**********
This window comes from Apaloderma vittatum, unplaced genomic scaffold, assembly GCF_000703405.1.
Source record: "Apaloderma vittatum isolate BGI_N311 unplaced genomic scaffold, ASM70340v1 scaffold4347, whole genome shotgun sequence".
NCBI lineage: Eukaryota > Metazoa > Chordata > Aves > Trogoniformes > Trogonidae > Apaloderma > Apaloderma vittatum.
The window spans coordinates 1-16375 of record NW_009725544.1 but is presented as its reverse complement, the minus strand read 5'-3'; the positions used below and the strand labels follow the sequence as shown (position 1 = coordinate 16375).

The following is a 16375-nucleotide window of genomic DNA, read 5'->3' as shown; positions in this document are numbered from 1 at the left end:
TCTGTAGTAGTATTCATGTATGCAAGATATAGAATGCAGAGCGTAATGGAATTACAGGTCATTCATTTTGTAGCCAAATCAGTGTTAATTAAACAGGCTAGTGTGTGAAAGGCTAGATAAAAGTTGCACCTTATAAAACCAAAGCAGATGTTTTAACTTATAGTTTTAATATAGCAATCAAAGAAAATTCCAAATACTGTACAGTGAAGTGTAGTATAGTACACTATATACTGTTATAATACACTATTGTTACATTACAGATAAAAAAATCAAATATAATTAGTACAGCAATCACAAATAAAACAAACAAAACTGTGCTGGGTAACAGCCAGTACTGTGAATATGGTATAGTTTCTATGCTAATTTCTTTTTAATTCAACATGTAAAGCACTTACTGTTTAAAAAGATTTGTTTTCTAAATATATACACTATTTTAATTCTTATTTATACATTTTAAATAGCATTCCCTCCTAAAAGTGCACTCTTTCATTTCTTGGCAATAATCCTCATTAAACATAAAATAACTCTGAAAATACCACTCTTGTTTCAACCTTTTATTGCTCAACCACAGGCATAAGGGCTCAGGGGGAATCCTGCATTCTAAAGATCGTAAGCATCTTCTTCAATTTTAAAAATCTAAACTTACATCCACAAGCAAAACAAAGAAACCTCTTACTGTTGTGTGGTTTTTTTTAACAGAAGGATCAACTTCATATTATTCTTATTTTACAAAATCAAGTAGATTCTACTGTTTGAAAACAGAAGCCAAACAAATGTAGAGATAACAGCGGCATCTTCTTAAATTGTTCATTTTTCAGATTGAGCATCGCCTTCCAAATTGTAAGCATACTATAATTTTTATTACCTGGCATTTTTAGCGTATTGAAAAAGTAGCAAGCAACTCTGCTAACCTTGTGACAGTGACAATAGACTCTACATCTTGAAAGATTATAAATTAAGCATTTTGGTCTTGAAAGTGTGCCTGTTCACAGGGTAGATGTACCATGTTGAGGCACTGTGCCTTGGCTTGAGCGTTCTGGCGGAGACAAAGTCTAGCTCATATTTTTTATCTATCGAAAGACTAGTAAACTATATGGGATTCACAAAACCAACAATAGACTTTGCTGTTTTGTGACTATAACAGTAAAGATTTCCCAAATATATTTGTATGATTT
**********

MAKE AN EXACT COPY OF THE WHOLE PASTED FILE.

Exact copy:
This window comes from Apaloderma vittatum, unplaced genomic scaffold, assembly GCF_000703405.1.
Source record: "Apaloderma vittatum isolate BGI_N311 unplaced genomic scaffold, ASM70340v1 scaffold4347, whole genome shotgun sequence".
NCBI lineage: Eukaryota > Metazoa > Chordata > Aves > Trogoniformes > Trogonidae > Apaloderma > Apaloderma vittatum.
The window spans coordinates 1-16375 of record NW_009725544.1 but is presented as its reverse complement, the minus strand read 5'-3'; the positions used below and the strand labels follow the sequence as shown (position 1 = coordinate 16375).

The following is a 16375-nucleotide window of genomic DNA, read 5'->3' as shown; positions in this document are numbered from 1 at the left end:
TCTGTAGTAGTATTCATGTATGCAAGATATAGAATGCAGAGCGTAATGGAATTACAGGTCATTCATTTTGTAGCCAAATCAGTGTTAATTAAACAGGCTAGTGTGTGAAAGGCTAGATAAAAGTTGCACCTTATAAAACCAAAGCAGATGTTTTAACTTATAGTTTTAATATAGCAATCAAAGAAAATTCCAAATACTGTACAGTGAAGTGTAGTATAGTACACTATATACTGTTATAATACACTATTGTTACATTACAGATAAAAAAATCAAATATAATTAGTACAGCAATCACAAATAAAACAAACAAAACTGTGCTGGGTAACAGCCAGTACTGTGAATATGGTATAGTTTCTATGCTAATTTCTTTTTAATTCAACATGTAAAGCACTTACTGTTTAAAAAGATTTGTTTTCTAAATATATACACTATTTTAATTCTTATTTATACATTTTAAATAGCATTCCCTCCTAAAAGTGCACTCTTTCATTTCTTGGCAATAATCCTCATTAAACATAAAATAACTCTGAAAATACCACTCTTGTTTCAACCTTTTATTGCTCAACCACAGGCATAAGGGCTCAGGGGGAATCCTGCATTCTAAAGATCGTAAGCATCTTCTTCAATTTTAAAAATCTAAACTTACATCCACAAGCAAAACAAAGAAACCTCTTACTGTTGTGTGGTTTTTTTTAACAGAAGGATCAACTTCATATTATTCTTATTTTACAAAATCAAGTAGATTCTACTGTTTGAAAACAGAAGCCAAACAAATGTAGAGATAACAGCGGCATCTTCTTAAATTGTTCATTTTTCAGATTGAGCATCGCCTTCCAAATTGTAAGCATACTATAATTTTTATTACCTGGCATTTTTAGCGTATTGAAAAAGTAGCAAGCAACTCTGCTAACCTTGTGACAGTGACAATAGACTCTACATCTTGAAAGATTATAAATTAAGCATTTTGGTCTTGAAAGTGTGCCTGTTCACAGGGTAGATGTACCATGTTGAGGCACTGTGCCTTGGCTTGAGCGTTCTGGCGGAGACAAAGTCTAGCTCATATTTTTTATCTATCGAAAGACTAGTAAACTATATGGGATTCACAAAACCAACAATAGACTTTGCTGTTTTGTGACTATAACAGTAAAGATTTCCCAAATATATTTGTATGATTT